def updatePosition(self, agents, worldSize):

self.updateVelocity(agents)

self.position += self.velocity

...

def updateVelocity(self, agents):

herd_velocity = self.herdVelocity(agents)

herd_magnitude = np.linalg.norm(herd_velocity)
self_magnitude = np.linalg.norm(self.velocity)

if herd_magnitude > 0.1:

herd_unit_velocity = herd_velocity/herd_magnitude

self.velocity += herd_unit_velocity

In the PyPlot animation below, the agents begin with very different velocities, but quickly adjust and begin traveling in the same direction. In this case, the average direction was roughly upward in the Y-direction at first.

Converging Upward

This time, the group had initialized with a roughly leftward velocity with one “straggling”, who quickly adjusts.

Single Straggler to Leftward Convergence

Displaying Velocity Vectors

Next I realized it would be helpful to see the velocity of the agents more clearly, so I implemented arrows to show each agent’s magnitude and direction:

velocityArrow = plt.Arrow(agent.position[0], agent.position[1], agent.velocity[0], agent.velocity[1], width=2, color=agent.color)
self.ax.add_patch(velocityArrow)
pltObjects.append(velocityArrow)

That modification gave more helpful animations like this one. We can still notice the converging-velocities dynamic at a glance, but see the rates of acceleration more clearly now as well.

Velocity Arrows

For the animation above, I also adjusting the dynamic to be dependent on a sight range variable. In other words, agents only adjust their velocities to match agents that are nearby (within 300 units in this case).

I also modified the code so that each agent would only modify its direction of movement, not its speed. Keep this in mind for the next section.

More Complex, State-Wise Dynamics

Up until this point, I had only implemented dynamics which considered the positions and velocities of each agent. But as I alluded to in the overview section, consider non-spatial, state information as well can make our modeling approach much more generalizable.

Using Agent Hue and Saturation To Represent State Variables

I made use an auxiliary state tied to the RGB color of each agent. Foreshadowing the evolutionary game theoretic goals of my research, I call this the agent “species”, and implement it as follows.

In the Agent.__init__ method, I added random species generation and individual mapping to the color of the agent’s marker on the plot:

self.species = rand()
self.color = HSVToRGB([self.species,1,1])
self.pltObj = plt.Circle(self.position, self.plotSize, color=self.color)

Specifically, I assigned this to the hue of the object, to reserve the saturation (roughly grey-ness) for other variables of potential interest (i.e. remaining lifespan or health). This practice of dividing hue and saturation has precedent in the visualization of complex-valued functions, which I go into in this article.

Dependence of Acceleration on Species State Variable

With examples of herding behavior in nature that occurs between animals of the same species, but not between those of differing species, I decided to change our toy dynamics to consider species. This change meant that each agent will only modify its direction for agents that are sufficiently close in the world and sufficiently similar in species (i.e. similarly colored circles).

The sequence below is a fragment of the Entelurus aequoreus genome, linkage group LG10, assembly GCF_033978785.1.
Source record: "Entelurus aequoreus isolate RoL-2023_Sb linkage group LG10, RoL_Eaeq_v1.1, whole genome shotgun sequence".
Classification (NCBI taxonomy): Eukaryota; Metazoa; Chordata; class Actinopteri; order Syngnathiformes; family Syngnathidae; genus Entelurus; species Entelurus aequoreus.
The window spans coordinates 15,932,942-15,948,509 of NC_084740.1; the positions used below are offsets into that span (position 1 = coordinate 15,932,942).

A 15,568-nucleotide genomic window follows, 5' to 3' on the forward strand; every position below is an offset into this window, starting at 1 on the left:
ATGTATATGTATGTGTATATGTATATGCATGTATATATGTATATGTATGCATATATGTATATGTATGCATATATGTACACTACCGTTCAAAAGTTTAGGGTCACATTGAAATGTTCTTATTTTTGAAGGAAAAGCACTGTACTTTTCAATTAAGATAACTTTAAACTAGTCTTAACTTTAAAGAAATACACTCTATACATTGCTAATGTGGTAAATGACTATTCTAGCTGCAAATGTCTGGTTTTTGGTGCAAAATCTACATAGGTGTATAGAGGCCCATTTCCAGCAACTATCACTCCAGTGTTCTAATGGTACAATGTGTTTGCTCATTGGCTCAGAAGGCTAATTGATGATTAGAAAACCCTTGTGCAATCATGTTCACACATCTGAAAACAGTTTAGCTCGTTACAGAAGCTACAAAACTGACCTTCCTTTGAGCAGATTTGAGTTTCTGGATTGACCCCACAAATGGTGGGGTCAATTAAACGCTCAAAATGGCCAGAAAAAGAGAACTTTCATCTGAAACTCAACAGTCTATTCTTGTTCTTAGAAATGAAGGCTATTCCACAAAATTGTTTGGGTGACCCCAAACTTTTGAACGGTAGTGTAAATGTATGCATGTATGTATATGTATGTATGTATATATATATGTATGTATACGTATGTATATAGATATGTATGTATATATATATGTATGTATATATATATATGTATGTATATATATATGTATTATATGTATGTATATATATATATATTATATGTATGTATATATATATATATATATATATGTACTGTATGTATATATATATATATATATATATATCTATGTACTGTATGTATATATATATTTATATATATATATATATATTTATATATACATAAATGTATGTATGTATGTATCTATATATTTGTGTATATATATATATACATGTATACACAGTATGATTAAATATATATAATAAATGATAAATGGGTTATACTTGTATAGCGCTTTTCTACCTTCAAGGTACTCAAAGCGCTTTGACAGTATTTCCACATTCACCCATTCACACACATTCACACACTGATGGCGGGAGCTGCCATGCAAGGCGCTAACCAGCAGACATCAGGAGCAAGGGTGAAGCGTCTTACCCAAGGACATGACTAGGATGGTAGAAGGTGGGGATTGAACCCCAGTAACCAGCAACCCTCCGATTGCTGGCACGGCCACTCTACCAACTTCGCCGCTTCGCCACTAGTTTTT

Now, this is where things, began to get very, very interesting. Before you continue reading, ask yourself:

  • What behavior do you expect to see in the next animation?

A relatively naive experimenter (such as myself most of the time) would expect agents to organize themselves by species and travel in herds, with each herd tending to travel in different directions and mostly ignoring each other. To see if either of us is right, let’s continue.

To encode this behavior I modified the calculation of herd velocity with respect to an agent in the following way:

herd_velocity += neighbor.velocity * (0.5-np.sqrt(abs(self.species-neighbor.species)))

That change resulted in animations like this one. To see the interesting behavior here, I started recording this about 20 seconds into the animation.

Emergent Behavior

It’s okay if the behavior isn’t immediately obvious. It’s subtle. And if you think you predicted it correctly, great job!

As it turned out, the agents didn’t organize themselves into herds by species very well at all. Instead, the only agents who seem to stick together are the ones who have both similar species and similar travel speed. You can see this happening most often with the slower green agents, the pair of blue agents, and the fast blue and purple agents shooting across the bottom of the screen. Notably, the agents seem to prioritize speed over species similarity when “choosing” who to travel with. You can see this most often with the light, dark blue, and even purple agents.

This makes perfect sense in the dynamics we defined, since each agent’s speed is constant, and agents with different speeds will ultimately fall behind or run away from their comrades. And yet, its somewhat surprising.

Fundamentally, this is because the behavior is emergent. In other words, we didn’t explicitly tell the agents to behave in this way as a group. Rather, they “derived” this behavior from the simple set of instructions, which we gave to each individual agent in an identical encoded format.

Visualization, Emergence, and Data Insights

We began this journey with the simple goal of visualizing an ABM to make sure on a high level that the dynamics we would set up would work as intended. But in addition to accomplishing this, we stumbled upon an emergent behavior which we may not have even considered when creating the model.

This illustrates an important partnership with respect to visualization in data science, simulations, and modeling across the board. Discovering emergent behavior in complex systems can be accelerated by new perspectives on the model or dataset. This isn’t only true for agent-based modeling. It applies to obtaining insights across the rest of data science as well. And creating new and creative visualizations provides a sure-fire way to get such perspectives.

If you’d like to play around with this model and visualization further, you can get the code at github.com/dreamchef/abm-viz. I’d love to hear what else you may find, or your thoughts on my work, in the comments! Feel free to reach out to me on Twitter and LinkedIn as well. Have a great day!

Unless otherwise noted, all images and animations were created by the author.


Visualizing Dynamical Behavior in Agent-Based Models was originally published in Towards Data Science on Medium, where people are continuing the conversation by highlighting and responding to this story.